How to Draw the Scene, or, To Draw or Not to Draw
If you have a scene that can be rendered, some of that rendering is based on the storyboard. You know how aggravating it is for a character to get to the end of the world, and the player knows it is the end of the world because the game stops scrolling? There are rivers that you cannot cross, or big rocks that you cannot climb, or artillery that you cannot go under - you just can't go there. Somehow you've reached the end of the game screen or the videogame because the developers decided there are some things that you just cannot explore. The storyboard may actually define places that do not exist. This is by design. If the character cannot go there, it does not need to be rendered.
Some game engines allow the developer to define paths where characters can and cannot walk. It is not worth while to render unwalkable areas as though they could be walked. Based on the storyboard design, there are things that look like 3-D spaces, but they are actually 2-D spaces that are exempt from 3-D rendering.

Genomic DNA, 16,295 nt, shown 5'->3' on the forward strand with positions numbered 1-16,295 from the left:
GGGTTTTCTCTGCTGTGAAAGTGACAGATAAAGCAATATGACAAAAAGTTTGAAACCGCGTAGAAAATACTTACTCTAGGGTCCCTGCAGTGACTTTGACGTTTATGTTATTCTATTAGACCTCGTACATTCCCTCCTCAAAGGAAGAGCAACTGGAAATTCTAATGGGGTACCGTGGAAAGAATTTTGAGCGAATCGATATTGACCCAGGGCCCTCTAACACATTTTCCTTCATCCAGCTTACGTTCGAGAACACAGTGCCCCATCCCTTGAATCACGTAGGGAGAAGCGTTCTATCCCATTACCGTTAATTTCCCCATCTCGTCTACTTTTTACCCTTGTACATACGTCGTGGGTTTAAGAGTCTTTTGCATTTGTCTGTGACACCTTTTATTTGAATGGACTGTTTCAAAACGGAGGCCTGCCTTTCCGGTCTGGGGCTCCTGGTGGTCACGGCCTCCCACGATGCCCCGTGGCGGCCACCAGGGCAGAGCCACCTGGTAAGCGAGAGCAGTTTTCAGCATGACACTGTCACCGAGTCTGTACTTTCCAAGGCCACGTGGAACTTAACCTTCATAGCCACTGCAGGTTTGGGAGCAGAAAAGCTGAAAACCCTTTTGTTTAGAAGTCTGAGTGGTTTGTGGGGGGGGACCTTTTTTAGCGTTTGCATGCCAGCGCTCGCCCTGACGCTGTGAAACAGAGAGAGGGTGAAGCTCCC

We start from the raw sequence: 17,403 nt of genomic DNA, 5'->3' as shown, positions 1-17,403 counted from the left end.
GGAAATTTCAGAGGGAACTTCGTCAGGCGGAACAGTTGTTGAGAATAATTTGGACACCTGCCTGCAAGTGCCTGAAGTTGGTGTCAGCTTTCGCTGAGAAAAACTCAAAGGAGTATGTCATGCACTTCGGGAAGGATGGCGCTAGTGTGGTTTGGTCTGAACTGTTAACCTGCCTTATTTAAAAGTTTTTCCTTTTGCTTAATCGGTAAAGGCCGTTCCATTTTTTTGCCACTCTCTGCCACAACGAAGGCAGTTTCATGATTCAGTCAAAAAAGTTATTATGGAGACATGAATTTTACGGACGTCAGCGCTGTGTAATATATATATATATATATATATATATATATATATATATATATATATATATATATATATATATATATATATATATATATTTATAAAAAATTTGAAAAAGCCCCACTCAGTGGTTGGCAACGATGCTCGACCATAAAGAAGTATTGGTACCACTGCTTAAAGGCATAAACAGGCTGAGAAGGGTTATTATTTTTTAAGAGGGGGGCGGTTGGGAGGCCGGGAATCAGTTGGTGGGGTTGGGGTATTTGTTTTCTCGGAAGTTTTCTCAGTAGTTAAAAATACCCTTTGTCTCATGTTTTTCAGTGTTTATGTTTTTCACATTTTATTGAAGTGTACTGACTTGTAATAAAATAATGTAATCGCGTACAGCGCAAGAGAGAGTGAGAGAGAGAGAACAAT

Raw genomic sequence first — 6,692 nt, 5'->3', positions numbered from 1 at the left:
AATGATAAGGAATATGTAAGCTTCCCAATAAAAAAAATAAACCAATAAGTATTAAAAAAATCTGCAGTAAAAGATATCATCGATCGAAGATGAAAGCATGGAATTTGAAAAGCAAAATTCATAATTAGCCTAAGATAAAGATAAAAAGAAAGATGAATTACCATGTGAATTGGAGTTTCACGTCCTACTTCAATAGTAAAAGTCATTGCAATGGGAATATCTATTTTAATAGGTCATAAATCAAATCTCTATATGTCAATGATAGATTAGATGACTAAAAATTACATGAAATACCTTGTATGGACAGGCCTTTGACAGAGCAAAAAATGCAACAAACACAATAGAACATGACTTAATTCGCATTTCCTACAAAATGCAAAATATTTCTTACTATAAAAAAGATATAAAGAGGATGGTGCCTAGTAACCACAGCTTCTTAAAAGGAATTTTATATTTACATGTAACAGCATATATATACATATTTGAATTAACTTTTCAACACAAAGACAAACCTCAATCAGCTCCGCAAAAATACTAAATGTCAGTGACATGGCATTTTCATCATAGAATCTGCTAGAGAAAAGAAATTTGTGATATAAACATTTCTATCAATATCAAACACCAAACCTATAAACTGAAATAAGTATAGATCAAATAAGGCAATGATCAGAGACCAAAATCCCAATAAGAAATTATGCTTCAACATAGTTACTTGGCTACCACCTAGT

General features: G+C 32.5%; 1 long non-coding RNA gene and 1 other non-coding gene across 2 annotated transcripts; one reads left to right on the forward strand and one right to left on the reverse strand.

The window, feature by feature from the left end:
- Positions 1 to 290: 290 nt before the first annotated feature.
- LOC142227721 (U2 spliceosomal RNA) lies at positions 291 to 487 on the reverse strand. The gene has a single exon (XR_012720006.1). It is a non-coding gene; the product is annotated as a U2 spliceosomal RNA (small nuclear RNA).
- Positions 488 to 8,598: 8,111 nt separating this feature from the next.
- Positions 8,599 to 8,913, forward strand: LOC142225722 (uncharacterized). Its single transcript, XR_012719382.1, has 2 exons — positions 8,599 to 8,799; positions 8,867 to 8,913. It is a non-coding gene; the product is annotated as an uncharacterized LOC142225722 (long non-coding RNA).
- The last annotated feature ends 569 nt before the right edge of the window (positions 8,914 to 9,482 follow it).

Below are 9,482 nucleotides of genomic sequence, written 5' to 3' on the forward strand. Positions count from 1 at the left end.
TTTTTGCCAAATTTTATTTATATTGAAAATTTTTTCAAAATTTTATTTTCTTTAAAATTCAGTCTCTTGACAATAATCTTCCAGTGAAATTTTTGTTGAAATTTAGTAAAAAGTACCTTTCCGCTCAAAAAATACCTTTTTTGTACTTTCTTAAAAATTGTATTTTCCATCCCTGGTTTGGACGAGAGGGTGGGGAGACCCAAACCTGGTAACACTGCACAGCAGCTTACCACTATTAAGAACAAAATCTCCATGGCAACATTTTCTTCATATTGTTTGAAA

Using the storyboard sketch as a basis, the development team determines:
- What should be rendered versus what should not be rendered
- What can be hand-drawn by animators versus what must be computer animated by the same people
- What can be drawn as computer animation versus what can be generated while the computers are running undisturbed
Some items that can be handed off to rendering are actions like spinning the ball, or changing the shadows. If the camera lighting only has this large an arc, then you can compute by reflection how big the shadows are going to be. This is the length of the shadow, which is one or both of the radii of the ellipse. You can use a different equation to compute the position of the shadow with respect to the light source. These and similar actions are the stuff that can be rendered overnight without people watching to make sure nothing goes wrong in the rendering process.